Photo aerienne lignes jaunes et noms bastions

Stop 4 (part 2 of 2) - Vauban-type bastioned fortress

The Citadelle is a bastioned fortress built in a style known as “trace italienne”. This means that it is star-shaped and is made up of bastions. A bastion is a point of a four-sided star. One bastion is linked to another by a straight wall called a curtain wall. The Citadelle has five bastions which are identified in the photo. You are currently under the Prince of Wales Bastion, point C in the photo.

The Citadelle is also a Vauban-type fortress. Fortresses of this type have ravelins, also called half-moons, in front of the curtain walls. It is a triangular-shaped structure detached from the main wall of the fortress. They are identified by a star in the photo.

The Citadelle of Québec is therefore a Vauban-type bastioned fortress, as it has both bastions and ravelins.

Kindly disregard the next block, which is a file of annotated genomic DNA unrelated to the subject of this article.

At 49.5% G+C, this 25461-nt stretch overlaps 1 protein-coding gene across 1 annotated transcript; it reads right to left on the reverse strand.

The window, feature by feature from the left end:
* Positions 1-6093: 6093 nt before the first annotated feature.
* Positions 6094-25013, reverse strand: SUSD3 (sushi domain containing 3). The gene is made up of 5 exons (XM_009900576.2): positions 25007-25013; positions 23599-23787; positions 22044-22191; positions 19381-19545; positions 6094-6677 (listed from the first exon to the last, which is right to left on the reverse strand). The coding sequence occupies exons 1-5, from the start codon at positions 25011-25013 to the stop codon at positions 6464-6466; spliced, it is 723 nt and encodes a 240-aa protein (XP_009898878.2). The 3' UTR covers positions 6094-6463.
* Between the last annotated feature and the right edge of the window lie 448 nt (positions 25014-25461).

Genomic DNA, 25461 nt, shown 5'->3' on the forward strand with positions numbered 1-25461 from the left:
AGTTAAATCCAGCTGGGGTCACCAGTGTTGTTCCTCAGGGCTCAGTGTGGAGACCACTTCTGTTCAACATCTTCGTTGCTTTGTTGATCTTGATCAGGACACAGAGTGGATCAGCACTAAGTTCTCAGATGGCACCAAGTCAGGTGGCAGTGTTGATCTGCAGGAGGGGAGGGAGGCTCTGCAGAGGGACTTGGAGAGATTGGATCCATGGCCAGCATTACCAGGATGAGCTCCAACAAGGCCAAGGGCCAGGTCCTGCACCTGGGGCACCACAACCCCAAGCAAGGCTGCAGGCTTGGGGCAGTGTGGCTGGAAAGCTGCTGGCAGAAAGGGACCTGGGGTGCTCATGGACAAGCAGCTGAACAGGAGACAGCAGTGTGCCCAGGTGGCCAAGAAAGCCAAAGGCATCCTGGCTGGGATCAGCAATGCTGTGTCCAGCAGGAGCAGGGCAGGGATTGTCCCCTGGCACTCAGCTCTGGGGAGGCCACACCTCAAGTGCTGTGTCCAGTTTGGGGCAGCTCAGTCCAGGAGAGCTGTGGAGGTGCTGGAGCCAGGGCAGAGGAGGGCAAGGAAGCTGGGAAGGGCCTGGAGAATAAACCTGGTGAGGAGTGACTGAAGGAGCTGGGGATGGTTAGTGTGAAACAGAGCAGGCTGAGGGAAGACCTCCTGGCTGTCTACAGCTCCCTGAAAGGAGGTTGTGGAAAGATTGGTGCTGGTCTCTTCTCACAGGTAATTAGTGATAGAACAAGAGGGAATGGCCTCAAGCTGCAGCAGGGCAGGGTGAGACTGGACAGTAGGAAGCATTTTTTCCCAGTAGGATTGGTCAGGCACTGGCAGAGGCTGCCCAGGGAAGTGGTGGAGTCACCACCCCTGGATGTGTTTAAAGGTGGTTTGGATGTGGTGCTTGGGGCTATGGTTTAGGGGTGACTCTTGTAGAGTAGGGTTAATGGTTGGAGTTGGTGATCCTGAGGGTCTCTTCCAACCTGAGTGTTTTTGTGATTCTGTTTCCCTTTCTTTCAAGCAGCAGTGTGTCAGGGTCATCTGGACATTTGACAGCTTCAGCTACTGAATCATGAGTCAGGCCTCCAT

The bastions and caponiers allow for flanking fire, meaning firing parallel to the walls. The yellow lines on the photo represent the possible angles of fire by guns positioned on bastions and by musket fire in the caponiers.

The guns on the bastions also provide protection to the adjacent bastions and curtain walls. This is called mutual support. With such a defence system, the fortress is protected over 360 degrees. There are no blind spots left from which the enemy could take advantage.

The Citadelle of Quebec
  1. Stop 1 - Introduction
  2. Stop 2 (part 1 of 2) - Citadelle's construction
  3. Stop 2 (part 2 of 2) - Battle honours and flags
  4. Stop 3 (part 1 of 2) - Former military hospital
  5. Stop 3 (part 2 of 2) - Royal 22e Régiment's history
  6. Stop 4 (part 1 of 2) - Shooting gallery
  7. Stop 4 (part 2 of 2) - Vauban-type bastioned fortress
  8. Stop 5 - Prince of Wales Bastion
  9. Stop 6 (part 1 of 2) - Parade square and ceremonies
  10. Stop 6 (part 2 of 2) - Royal 22e Régiment's mascot
  11. Stop 7 (part 1 of 2) - Vimy Cross
  12. Stop 7 (part 2 of 2) - Victoria Cross
  13. Stop 8 - End of tour